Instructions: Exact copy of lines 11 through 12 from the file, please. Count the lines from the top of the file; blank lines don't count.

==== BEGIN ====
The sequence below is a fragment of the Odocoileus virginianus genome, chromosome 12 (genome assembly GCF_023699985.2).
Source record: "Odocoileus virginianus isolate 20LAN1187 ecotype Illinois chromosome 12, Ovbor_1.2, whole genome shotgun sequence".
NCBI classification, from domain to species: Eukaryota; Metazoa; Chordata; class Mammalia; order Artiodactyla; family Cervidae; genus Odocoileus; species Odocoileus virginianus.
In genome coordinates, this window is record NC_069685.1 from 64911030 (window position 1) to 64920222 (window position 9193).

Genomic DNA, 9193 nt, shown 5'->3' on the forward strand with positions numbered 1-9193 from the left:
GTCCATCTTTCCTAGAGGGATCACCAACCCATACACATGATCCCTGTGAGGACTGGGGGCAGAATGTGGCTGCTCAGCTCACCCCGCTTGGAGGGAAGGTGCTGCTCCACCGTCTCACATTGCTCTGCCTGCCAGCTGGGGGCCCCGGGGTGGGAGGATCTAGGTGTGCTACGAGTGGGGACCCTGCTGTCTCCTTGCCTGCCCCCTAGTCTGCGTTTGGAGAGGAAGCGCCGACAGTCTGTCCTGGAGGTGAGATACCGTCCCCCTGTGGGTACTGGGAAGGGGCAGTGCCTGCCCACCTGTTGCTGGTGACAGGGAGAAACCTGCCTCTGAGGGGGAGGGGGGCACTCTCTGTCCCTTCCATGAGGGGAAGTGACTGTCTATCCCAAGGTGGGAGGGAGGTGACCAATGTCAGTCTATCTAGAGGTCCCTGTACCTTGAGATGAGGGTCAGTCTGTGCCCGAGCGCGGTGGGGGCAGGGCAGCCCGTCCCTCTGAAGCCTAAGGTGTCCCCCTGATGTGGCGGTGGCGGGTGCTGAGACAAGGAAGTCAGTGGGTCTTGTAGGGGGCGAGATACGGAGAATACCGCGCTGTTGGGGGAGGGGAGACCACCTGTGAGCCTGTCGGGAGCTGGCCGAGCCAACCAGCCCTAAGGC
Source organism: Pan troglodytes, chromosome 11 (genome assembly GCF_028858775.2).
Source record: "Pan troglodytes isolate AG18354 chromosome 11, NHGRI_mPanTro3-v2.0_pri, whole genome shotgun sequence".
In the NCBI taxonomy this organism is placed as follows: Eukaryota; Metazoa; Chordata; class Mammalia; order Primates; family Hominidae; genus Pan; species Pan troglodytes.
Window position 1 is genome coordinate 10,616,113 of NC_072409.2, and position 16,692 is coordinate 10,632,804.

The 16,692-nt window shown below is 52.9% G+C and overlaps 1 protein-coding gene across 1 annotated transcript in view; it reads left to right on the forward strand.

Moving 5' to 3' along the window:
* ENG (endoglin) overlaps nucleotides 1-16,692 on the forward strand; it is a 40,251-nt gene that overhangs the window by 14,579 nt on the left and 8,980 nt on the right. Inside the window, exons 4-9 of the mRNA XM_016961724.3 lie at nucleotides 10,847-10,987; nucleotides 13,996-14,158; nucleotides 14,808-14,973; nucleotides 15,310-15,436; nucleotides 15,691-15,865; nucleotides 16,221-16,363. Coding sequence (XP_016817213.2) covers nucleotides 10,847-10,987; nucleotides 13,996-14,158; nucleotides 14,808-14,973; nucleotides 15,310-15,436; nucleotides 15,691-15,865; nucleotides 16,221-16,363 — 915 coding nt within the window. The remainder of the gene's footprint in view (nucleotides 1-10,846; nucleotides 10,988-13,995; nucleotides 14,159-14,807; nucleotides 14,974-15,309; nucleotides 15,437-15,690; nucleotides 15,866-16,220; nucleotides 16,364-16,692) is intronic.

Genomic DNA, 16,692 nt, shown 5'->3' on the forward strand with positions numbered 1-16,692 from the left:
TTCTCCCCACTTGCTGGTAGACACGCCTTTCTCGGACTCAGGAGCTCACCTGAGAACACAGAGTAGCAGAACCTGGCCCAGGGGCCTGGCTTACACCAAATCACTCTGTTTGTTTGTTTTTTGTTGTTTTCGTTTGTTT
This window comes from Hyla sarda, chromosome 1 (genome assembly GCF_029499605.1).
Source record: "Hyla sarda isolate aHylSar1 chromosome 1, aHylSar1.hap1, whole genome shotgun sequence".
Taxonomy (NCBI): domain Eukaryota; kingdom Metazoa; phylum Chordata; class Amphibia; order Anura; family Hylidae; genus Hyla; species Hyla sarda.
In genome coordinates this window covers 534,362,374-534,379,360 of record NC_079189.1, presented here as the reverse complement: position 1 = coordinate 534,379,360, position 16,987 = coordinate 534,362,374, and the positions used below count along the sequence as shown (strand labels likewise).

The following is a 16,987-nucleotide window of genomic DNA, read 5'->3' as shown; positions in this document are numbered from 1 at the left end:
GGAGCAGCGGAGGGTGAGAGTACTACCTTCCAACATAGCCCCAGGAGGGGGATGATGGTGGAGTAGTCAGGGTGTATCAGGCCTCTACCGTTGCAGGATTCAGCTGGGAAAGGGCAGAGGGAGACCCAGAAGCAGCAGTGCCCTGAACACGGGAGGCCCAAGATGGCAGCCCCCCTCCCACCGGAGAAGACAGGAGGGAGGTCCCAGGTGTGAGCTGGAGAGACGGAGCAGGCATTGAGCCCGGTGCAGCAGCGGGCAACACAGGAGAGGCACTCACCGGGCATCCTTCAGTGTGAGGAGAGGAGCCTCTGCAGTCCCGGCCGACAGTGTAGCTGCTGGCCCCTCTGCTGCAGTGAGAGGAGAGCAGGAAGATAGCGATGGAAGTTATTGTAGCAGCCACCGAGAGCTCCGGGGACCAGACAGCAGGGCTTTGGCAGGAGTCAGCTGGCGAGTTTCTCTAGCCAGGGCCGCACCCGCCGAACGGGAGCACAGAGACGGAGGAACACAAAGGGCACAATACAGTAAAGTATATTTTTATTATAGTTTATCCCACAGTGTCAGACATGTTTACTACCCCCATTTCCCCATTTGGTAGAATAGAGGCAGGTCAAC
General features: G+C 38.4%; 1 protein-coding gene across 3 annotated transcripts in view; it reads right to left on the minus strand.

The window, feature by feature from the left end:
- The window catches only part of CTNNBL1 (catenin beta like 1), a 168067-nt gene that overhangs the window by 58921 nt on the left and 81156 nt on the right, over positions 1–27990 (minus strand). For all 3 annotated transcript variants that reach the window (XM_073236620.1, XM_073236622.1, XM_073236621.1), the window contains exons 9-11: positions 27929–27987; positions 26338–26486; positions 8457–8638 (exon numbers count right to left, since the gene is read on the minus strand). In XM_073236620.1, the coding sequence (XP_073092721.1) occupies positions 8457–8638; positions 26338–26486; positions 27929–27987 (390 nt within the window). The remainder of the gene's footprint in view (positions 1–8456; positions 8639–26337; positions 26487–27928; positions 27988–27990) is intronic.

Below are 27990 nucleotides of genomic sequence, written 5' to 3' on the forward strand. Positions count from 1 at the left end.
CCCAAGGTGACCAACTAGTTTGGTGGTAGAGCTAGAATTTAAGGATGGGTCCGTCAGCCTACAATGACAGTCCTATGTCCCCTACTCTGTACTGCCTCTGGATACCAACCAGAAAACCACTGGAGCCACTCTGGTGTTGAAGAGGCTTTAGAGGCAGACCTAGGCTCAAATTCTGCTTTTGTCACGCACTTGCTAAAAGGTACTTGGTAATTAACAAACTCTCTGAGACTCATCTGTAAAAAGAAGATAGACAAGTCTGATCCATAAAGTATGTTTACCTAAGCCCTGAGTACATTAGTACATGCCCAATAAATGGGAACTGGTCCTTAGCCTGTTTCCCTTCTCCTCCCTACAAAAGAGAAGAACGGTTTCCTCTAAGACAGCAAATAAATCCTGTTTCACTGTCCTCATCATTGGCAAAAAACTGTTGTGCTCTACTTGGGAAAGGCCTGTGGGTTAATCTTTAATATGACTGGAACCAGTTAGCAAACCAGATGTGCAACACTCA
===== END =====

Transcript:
The 16,692-nt window shown below is 52.9% G+C and overlaps 1 protein-coding gene across 1 annotated transcript in view; it reads left to right on the forward strand.

Moving 5' to 3' along the window: